Does any country get immunity from the global credit crisis and financial misery spreading around markets and exchange traded funds (ETFs)?
Apparently, China won’t find it in these troubling times and will continue to take hits from the crisis. But that being said, growth is expected to remain high overall. The key is for China to stay on top of their economy and to shift its economy to one that is fueled more by domestic demand than by exports, says the managing director of the International Monetary Fund.
The economy there is key for the well-being of other countries and in the global scheme as many countries depend on continued growth in China, reports Sun Yunlong for China View on Xinhua Net.
The potential for China is not lost, as this nation has the capacity for both short- and long-term growth. Larry Edelson for Money & Markets says that over the long haul, Chinese companies and stocks are a “safer” investment along with gold and few select natural resource stocks, for now. Bear in mind that China now boasts some of the world’s healthiest banks with capital ratios much more appealing than those in the United States.
Brazil is another country that will be affected by the global turmoil, but the country’s strong economic fundamentals could help them to weather the storm better than most, Reuters reports.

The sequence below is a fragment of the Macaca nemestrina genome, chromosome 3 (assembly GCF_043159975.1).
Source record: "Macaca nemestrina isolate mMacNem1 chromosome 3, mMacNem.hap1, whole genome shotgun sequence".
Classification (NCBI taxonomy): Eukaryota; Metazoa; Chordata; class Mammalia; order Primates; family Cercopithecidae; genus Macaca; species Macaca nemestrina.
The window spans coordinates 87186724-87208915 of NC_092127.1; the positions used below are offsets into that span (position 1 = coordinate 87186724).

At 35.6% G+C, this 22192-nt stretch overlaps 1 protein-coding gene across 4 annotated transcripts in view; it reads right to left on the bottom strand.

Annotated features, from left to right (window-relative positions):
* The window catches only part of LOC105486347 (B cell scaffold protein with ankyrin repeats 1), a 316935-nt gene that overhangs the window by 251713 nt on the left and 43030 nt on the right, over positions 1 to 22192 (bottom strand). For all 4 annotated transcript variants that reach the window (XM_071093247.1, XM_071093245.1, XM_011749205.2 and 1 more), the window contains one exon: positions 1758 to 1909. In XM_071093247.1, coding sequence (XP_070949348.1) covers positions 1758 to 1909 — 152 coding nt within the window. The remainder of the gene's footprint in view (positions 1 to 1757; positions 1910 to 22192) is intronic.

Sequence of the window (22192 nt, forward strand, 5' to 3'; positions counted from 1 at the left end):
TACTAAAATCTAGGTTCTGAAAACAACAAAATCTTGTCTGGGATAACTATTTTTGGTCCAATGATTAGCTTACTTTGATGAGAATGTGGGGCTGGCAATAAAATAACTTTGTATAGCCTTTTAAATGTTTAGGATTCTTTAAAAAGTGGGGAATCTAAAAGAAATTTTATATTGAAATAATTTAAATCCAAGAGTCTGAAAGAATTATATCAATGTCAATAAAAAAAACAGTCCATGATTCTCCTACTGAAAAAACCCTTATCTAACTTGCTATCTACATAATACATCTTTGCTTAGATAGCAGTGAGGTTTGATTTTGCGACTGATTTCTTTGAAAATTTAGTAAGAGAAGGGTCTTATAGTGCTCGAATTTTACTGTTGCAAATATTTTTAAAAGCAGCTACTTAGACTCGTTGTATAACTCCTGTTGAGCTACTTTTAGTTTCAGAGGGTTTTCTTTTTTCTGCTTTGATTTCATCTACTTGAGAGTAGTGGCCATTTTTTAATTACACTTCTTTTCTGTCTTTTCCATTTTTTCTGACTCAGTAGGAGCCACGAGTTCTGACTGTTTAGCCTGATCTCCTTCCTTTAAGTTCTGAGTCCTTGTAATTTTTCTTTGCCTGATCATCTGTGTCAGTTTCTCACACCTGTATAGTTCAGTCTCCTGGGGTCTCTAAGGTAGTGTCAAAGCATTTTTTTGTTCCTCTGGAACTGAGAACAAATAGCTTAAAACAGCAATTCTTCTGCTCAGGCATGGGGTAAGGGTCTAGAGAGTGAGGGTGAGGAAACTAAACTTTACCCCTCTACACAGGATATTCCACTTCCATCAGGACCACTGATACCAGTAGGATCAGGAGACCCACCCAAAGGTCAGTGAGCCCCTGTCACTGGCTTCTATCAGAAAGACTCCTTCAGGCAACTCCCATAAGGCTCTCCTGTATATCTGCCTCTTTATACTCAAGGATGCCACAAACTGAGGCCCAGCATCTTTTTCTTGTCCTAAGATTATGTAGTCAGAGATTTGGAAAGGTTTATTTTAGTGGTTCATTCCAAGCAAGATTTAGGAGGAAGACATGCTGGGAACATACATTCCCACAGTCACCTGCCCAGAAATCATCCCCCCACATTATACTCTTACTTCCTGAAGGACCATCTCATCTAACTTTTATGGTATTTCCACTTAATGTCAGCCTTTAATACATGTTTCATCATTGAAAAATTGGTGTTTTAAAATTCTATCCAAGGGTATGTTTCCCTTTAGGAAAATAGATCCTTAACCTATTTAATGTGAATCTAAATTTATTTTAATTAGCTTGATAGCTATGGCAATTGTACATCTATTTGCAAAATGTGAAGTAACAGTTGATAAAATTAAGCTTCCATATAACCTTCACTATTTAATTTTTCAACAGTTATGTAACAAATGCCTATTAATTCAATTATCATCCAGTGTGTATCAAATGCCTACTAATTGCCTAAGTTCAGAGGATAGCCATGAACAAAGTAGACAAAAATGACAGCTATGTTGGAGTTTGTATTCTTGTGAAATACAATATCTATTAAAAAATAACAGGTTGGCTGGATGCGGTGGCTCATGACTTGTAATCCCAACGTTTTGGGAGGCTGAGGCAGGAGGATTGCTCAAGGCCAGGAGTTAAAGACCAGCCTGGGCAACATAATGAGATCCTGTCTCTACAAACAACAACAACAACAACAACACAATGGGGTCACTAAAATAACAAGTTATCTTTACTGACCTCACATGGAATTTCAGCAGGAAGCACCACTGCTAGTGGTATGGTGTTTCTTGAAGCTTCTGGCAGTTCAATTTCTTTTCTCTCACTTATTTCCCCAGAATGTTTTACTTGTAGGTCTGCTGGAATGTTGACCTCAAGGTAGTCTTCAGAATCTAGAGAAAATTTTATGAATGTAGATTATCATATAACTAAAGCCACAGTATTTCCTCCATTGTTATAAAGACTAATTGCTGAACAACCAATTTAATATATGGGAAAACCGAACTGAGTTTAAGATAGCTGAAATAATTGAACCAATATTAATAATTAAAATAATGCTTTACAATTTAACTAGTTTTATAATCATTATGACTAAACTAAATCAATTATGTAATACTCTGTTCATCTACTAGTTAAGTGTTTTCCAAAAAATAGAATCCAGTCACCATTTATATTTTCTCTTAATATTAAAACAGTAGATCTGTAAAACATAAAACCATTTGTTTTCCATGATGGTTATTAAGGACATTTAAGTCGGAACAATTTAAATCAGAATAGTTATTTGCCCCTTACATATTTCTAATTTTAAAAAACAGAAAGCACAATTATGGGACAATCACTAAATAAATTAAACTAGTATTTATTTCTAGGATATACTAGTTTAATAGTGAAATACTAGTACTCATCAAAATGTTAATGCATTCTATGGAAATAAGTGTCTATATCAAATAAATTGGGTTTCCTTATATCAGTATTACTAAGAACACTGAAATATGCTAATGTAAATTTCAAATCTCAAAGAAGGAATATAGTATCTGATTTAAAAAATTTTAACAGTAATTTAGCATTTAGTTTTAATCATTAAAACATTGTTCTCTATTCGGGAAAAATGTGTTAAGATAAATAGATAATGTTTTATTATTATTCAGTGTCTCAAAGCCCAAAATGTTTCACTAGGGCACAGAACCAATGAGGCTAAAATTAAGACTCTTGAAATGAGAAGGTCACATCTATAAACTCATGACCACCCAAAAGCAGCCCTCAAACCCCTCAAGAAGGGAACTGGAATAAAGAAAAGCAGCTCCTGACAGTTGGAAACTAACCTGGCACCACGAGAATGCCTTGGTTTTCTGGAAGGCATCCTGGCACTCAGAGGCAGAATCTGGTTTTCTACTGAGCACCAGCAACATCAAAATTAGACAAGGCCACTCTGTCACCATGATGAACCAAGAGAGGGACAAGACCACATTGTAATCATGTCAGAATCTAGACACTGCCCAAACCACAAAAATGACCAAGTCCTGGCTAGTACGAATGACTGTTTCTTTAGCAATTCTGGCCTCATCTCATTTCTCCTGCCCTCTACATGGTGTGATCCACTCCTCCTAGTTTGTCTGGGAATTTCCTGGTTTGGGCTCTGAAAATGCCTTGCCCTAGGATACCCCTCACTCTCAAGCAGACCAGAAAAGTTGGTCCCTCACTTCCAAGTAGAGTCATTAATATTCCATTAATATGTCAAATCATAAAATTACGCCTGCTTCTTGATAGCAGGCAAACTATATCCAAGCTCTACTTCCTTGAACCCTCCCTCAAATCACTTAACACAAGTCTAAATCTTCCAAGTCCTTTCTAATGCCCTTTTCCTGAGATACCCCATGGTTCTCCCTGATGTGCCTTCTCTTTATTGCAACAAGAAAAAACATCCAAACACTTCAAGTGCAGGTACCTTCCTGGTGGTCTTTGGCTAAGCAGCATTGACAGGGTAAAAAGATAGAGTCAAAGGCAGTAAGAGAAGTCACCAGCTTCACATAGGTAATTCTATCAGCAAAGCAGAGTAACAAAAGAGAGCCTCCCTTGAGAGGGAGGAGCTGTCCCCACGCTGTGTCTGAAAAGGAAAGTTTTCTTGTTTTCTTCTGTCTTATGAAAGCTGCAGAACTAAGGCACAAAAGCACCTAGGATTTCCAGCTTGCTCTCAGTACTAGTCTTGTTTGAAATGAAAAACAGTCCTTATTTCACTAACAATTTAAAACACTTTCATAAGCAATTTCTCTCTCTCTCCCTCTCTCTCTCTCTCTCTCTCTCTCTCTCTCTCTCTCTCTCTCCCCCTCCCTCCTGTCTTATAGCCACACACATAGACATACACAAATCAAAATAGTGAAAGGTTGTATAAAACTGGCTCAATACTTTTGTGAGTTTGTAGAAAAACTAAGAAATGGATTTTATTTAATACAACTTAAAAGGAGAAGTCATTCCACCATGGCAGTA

Brazilian President Luiz Inacio Lula da Silva today authorized Brazil’s central bank to buy loans from cash-starved banks and indicated the government’s willingness to use the country’s international reserves to ease a credit crunch that sent the Brazilian real to its lowest level in two years.
The central bank has also announced that it may also lend dollars to Brazilian institutions abroad. The government is also going to provide the state developed bank with an additional $2.3 billion to finance exports. The measures are part of the process in keeping this emerging market safe from the eruption the developed markets have experienced, reports Edward Hugh for RGE Monitor.
- iShares MSCI Brazil Index (EWZ), down 59% year-to-date (black line)
- iShares FTSE/Xinhua China 25 Index (FXI), down 48.2% year-to-date (green line)
The opinions and forecasts expressed herein are solely those of Tom Lydon, and may not actually come to pass. Information on this site should not be used or construed as an offer to sell, a solicitation of an offer to buy, or a recommendation for any product.